Recovery of the Rare Pacific Fisher

The Pacific fisher, a member of the weasel family, is a medium-size mammal that lives in forest environments. Due to habitat degradation and other threatening factors, including a low reproductive rate, reduced genetic diversity, predators and disease, the Pacific fisher has disappeared from more than half its former range in California.

This project built on past successes by taking proactive measures to help sustain the existing Pacific fisher population in the park. An innovative wildlife-crossing structure was put in place to help fishers cross busy roads while avoiding vehicles. This structure provided a safer way for fishers to move around the park and helped give the population its best chance at survival and recovery.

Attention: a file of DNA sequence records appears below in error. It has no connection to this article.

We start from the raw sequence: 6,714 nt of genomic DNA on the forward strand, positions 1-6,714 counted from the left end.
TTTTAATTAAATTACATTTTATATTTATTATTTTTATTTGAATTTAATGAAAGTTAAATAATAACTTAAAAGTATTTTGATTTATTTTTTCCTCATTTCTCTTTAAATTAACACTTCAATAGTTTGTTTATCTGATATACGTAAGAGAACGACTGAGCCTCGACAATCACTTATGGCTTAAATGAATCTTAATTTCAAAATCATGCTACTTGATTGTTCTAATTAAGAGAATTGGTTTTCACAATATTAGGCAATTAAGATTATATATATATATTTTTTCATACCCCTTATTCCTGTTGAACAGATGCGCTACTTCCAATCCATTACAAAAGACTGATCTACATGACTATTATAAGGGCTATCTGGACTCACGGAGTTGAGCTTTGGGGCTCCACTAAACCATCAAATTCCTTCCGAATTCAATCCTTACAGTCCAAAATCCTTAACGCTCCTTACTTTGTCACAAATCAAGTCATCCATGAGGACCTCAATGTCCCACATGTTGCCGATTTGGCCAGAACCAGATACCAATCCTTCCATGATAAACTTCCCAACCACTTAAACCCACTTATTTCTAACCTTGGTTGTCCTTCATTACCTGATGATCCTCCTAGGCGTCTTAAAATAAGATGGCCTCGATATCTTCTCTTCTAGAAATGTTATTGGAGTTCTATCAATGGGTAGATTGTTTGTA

Thanks to your continued support, this project is protecting one of Yosemite’s rarest species.

 Partnering with Yosemite National Park; Defenders of Wildlife; U.S. Forest Service; San Jose State University; University of California, Berkeley; Sierra Nevada Adaptive Management Project; and Fisher Study.

More Wildlife Management Projects

Project Notes

Wildlife plays a very important role, especially by connecting people to the natural world.

Sarah Stock
Wildlife Biologist
National Park Service

Map of Your Impact

From the reintroduction of bighorn sheep to restoration of Yosemite’s legendary trails, your support has made an impact in every corner of the park.